In the end, dismaying loss figures or not, P&G was forced to accept the deals that Bankers offered. By April 11, P&G had locked in rates on both swaps and confronted the horror of insuring quakes: For the duration of the first swap, which runs to late 1998, the company agreed to pay interest rates that are 1,412 basis points (14.12%) above the commercial paper rate. And as long as the wedding band binds — that’s until late 1998 also — P&G must pay rates 1,640 basis points (16.40%) above the base rate specified by the swap.
Treasurer Mains left P&G last September. CEO Edwin Artzt, a man of a well-known and no doubt recently exercised temper, has called the swaps “a violation of the company’s policy against speculative financial transactions” and banned all leveraged swaps henceforth. Hans Stoll, a finance professor and derivatives expert at Vanderbilt University, says the swaps are simply “not something that a corporation that manufactures things should be involved in.” Imagine, in fact, an investor who bought P&G stock in early 1994. He would have thought he was buying soap, cosmetics, and a few cups of coffee. But wedding rings?
It is not yet clear what role tapes may play in the litigation between P&G and Bankers Trust. Amending its lawsuit recently to include the wedding-band swap, P&G said that in the process of legal discovery it had secured tapes from Bankers Trust that “confimed” P&G’s belief that it had been misled when entering into that swap. But were this another instance of a smoking-gun tape, Bankers would surely have settled, and it has shown no inclination to do that.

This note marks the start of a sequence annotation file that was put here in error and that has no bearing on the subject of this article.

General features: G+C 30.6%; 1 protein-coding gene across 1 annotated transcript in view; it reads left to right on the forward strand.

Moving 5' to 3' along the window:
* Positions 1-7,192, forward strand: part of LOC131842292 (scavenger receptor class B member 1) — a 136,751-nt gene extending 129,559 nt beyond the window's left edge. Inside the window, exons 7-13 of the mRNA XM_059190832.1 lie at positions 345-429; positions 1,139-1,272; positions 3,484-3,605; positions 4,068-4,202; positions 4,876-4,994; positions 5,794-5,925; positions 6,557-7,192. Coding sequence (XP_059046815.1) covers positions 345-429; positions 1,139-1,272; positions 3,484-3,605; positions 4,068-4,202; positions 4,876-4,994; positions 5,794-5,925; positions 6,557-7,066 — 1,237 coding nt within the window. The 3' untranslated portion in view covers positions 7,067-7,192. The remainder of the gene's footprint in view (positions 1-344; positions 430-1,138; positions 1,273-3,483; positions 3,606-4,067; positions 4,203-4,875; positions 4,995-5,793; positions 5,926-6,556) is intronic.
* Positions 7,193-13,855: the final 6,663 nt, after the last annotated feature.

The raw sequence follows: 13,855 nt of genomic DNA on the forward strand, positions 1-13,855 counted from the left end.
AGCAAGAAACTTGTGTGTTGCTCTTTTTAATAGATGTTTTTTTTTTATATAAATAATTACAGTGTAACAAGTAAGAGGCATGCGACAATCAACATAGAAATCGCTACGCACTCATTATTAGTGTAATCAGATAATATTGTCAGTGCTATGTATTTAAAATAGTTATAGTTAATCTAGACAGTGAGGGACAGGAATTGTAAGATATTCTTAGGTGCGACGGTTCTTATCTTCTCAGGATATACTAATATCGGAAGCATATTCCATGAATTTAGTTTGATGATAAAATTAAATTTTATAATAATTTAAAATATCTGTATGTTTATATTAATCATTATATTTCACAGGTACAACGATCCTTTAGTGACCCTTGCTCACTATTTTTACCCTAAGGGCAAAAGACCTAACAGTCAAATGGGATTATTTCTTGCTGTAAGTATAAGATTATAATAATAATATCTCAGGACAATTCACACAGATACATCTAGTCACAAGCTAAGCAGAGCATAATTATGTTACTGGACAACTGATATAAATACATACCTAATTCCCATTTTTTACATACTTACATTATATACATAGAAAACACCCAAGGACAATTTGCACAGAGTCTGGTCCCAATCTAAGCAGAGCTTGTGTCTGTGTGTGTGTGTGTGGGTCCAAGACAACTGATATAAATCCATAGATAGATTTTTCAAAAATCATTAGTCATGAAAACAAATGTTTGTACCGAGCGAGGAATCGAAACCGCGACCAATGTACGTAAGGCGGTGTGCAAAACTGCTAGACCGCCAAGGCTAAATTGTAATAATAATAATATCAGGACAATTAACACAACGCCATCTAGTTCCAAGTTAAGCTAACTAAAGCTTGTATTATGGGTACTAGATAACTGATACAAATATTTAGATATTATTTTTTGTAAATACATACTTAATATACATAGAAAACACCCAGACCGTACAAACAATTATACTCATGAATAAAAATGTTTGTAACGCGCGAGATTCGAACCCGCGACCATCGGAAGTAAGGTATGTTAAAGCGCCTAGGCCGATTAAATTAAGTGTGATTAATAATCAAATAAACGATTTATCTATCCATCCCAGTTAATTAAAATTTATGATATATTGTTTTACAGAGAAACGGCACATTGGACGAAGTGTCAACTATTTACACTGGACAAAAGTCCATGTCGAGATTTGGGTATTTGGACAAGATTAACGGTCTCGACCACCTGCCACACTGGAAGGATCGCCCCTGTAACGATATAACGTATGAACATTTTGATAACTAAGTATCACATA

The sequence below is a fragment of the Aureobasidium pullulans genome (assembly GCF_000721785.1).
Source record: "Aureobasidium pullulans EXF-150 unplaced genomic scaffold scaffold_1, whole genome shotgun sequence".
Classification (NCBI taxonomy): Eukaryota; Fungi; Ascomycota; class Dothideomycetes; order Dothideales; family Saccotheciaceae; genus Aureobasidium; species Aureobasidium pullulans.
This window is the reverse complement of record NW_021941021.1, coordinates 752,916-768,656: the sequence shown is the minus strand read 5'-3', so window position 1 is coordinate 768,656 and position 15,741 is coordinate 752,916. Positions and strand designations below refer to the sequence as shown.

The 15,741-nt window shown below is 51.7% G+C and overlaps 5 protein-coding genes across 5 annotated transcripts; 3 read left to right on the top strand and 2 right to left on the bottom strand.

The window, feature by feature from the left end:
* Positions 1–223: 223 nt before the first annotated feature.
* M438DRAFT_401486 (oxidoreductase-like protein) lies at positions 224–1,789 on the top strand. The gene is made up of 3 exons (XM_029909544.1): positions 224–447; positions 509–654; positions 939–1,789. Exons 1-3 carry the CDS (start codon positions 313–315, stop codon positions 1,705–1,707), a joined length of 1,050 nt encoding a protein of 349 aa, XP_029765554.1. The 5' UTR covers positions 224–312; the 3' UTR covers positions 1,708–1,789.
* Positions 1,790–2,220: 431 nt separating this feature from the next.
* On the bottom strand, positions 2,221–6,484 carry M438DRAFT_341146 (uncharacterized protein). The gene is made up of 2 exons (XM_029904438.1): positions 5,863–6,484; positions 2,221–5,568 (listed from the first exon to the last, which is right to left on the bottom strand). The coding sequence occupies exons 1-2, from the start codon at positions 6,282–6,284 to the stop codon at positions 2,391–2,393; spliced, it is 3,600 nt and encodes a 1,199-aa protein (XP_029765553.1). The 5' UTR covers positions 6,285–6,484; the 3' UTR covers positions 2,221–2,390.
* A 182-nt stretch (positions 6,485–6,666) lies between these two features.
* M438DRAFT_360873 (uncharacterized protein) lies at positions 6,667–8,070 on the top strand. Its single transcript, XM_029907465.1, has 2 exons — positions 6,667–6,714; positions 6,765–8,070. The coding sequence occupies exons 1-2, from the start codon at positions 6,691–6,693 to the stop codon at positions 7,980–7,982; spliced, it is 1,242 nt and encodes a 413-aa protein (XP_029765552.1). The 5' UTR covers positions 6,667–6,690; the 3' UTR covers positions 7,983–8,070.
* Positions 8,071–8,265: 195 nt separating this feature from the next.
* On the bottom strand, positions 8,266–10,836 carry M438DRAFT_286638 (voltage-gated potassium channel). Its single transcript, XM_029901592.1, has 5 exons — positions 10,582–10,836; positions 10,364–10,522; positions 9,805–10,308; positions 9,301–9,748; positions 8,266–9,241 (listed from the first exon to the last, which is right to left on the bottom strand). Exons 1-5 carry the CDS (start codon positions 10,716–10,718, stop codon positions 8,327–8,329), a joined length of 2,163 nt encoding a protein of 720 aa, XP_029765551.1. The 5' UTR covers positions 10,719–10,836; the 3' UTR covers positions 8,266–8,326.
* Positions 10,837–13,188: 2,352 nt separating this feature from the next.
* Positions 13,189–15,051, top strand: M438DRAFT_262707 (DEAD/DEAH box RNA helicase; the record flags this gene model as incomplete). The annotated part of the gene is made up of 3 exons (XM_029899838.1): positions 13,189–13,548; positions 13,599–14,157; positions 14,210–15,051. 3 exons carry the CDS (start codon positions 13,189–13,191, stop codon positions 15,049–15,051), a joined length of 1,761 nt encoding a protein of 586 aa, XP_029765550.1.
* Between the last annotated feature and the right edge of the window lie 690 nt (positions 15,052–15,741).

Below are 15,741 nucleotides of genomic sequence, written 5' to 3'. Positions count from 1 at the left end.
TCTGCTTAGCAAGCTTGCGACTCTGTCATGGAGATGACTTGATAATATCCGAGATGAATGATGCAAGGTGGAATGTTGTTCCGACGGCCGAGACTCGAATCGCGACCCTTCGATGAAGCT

More tapes, more trouble
There is one other derivatives-troubled company that appears to have reaped a tape bonus: Federal Paper Board, a Montvale, New Jersey, company of Fortune 500 size. Last spring Federal emerged as one of several companies caught in a change that required certain highly leveraged derivatives to be shifted from “accrual accounting,” which allows the gradual recognition of gains and losses, to “mark-to-market accounting,” which requires prompt and full recognition. The change caused Federal to restate its 1993 profits, reducing these from $20.8 million to $6.4 million, and to begin taking mark-to-market losses in 1994 as well.
But recently it became clear that Federal was enswirled in other derivatives dramatics besides. In December the company announced that two foreign currency contracts written with Bankers Trust had been canceled, a move that resulted in a $12 million gain for Federal. Both sides avoided further explanations. But Fortune has learned from someone close to the situation that Bankers found “a Gibson-like interlude” in taped conversations about Federal, which probably explains the settlement.
If that took care of one derivatives problem, Bankers has plenty of others. It acknowledged as much in January by making special provisions for $423 million that it was owed on derivatives. It reclassified these debts as receivables in the loan account and started carrying them on a “cash” basis, a designation meaning that Bankers will book interest on the loans only when it is actually paid. Right after making that move, Bankers charged off $72 million of these debts to its reserve for credit losses, thereby treating these as uncollectible. The remaining $351 million, says Bankers, sweeps in both P&G and other leveraged contracts that “likely will not perform.” These could, for example, include swaps that Bankers entered into with Air Products & Chemicals (APD), which announced large derivatives losses in the middle of last year and is believed to be still negotiating with Bankers about their disposition.